Shelly was dressed in pale clothing and legwarmers and wore on her head a traditional white turban indicative of a kundalini devotee. There were about seven others in the room, two men, the others women, most seemingly early 30s to 50, white, as I noted. Everyone kept to themselves mostly, perhaps because it was early morning, but perhaps for the same reason as I: besides being new to the experience I was also in an introspective state of mind. Molina Indian blankets hand-woven in Mexico were offered. I bought one after class (typical American consumer that I am).
The class began with Shelly giving us a few moments to stretch on our own. The first thing she said was to make sure we took our socks off because of a certain sensitivity of the feet and the necessity of their connection to the ground. She then guided us through a few sun salutations and up-and downward facing dog, even though, as she said, that is not common in kundalini practice. She said herself that she practices vinyasa and other practices of yoga to support her primary focus of kundalini meditation. The practice (consisting mostly of Kriyas, mudras, pranayama and chanting) itself is very vigorous and she said practicing vinyasa yoga helps with that.
After the Asanas we started with a chant “ong, nomo, guru dev nomo” each word having its own tonality. She shared with us that the vibrations of the Sanskrit language elevate the mind to a higher state of consciousness. This answered my question of language. In America very few people understand Hindi or Sanskrit, but not knowing the translation does not seem to be detrimental if it is the vibrational tones of the words that are beneficial. She shared some of the meanings of certain mantras throughout class (sat meaning truth, etc.). She did talk about the importance of chanting in Kundalini yoga. We have to be aware of the things we say because they will manifest themselves. That is something I have always felt to be true and hearing her say it in context made me glad that I experienced kundalini.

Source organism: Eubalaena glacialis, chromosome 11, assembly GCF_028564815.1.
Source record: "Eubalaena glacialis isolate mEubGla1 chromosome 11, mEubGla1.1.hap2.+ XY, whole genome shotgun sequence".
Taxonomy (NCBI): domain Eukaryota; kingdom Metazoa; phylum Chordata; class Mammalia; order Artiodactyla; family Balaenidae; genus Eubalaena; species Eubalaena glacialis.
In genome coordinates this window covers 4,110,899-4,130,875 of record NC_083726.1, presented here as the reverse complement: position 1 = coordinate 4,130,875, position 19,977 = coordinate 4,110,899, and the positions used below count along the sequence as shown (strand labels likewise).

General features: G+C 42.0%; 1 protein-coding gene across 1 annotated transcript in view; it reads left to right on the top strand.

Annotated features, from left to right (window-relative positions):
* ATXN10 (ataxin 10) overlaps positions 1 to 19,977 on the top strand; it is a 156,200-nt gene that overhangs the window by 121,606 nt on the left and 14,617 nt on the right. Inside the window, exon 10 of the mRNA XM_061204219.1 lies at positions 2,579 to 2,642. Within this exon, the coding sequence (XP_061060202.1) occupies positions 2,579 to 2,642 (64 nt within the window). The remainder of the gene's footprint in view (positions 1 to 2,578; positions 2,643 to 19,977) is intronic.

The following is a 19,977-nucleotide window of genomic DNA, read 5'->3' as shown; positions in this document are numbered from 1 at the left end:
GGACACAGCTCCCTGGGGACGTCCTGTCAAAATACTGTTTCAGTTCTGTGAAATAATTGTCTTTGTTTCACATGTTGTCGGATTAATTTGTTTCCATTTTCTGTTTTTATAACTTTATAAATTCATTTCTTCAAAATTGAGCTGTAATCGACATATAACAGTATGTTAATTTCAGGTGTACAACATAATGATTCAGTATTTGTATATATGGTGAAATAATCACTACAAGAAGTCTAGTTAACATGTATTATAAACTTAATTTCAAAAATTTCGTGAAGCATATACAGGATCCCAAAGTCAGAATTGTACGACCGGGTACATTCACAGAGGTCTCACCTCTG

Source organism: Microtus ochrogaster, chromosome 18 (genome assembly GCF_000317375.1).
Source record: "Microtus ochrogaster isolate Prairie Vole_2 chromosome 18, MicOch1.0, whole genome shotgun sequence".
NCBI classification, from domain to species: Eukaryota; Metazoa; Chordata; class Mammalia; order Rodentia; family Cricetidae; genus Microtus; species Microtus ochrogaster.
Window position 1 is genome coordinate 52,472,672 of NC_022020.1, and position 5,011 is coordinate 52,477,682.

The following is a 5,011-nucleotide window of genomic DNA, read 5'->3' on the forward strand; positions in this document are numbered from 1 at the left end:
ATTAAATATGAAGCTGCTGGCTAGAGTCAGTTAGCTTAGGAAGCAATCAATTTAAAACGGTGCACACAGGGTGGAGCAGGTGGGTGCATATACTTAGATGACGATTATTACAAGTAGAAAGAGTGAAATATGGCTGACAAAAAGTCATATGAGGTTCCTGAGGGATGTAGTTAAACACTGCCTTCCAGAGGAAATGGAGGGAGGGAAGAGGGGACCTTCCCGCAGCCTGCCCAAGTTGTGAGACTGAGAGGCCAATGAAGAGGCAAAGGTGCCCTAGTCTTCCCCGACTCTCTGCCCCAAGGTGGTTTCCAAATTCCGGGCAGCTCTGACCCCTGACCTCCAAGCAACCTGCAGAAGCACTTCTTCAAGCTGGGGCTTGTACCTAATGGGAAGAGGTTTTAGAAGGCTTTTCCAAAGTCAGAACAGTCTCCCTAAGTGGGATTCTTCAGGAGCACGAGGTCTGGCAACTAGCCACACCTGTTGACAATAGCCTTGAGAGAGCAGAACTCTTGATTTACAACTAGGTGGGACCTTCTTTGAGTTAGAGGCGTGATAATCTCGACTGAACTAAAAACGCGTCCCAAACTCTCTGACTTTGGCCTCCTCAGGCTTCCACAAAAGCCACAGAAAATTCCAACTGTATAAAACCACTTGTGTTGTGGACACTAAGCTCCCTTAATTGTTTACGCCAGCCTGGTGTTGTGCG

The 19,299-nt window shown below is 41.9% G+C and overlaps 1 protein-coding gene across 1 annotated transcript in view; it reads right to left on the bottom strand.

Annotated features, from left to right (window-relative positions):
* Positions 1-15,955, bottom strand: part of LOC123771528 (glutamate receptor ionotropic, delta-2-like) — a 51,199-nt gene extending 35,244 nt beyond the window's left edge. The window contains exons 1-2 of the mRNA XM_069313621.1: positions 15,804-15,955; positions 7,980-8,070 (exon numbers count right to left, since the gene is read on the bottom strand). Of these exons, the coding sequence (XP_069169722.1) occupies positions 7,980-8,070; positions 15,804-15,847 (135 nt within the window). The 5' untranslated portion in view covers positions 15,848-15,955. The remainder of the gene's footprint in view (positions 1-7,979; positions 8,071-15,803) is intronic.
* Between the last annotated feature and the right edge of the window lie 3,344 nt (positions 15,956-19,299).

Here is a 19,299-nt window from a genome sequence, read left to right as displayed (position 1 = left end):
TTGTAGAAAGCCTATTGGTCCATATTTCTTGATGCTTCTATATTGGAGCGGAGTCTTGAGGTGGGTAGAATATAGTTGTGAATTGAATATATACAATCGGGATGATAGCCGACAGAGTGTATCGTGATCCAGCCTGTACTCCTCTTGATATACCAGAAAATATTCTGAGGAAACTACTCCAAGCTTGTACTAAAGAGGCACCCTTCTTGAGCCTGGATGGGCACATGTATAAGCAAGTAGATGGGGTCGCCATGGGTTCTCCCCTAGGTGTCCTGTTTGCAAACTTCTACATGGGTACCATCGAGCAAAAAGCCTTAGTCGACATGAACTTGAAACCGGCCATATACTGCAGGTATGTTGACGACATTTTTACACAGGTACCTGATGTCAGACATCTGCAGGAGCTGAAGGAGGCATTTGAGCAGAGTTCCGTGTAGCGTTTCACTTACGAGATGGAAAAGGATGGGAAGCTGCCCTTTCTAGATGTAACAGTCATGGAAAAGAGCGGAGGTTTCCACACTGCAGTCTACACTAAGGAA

Besides chanting, breath is an especially important aspect of Kundalini yoga. Almost every kriya we did involved breath of fire, panting through the nose from the diaphragm. The breath and chanting was incorporated into each movement, or kriya. It began with a series of repetitive, gentle but rapid spinal movements, breathing in one way and out the next powerfully creating a rhythm.
She expressed the importance of precision, maintaining the root lock (drawing in abdomen and sacrum) for stability and remaining grounded and connected to the earth. She kept suggesting we focus on the eyebrow center, keep the heart open, and listening to the body. Be aware whether it is your body or your mind (ego) telling you that a certain movement or activity is too much.
During frog pose my ego was definitely whining. Supposedly in kundalini it is considered that to do 100 of these squat-forward-bend routines while chanting means you are fully alive, 52, half-alive. We did 26, child’s pose, and 26 more. I definitely felt at least half alive, or at least my hips did and they were screaming.
My favorite part was a kriya which was a lifting of the arms and rolling back to a lying down position concentrating on the navel and keeping the feet activated while practicing breath of fire through a rolled tongue. She explained that the metallic taste in the mouth meant the body was detoxifying, which I found fascinating.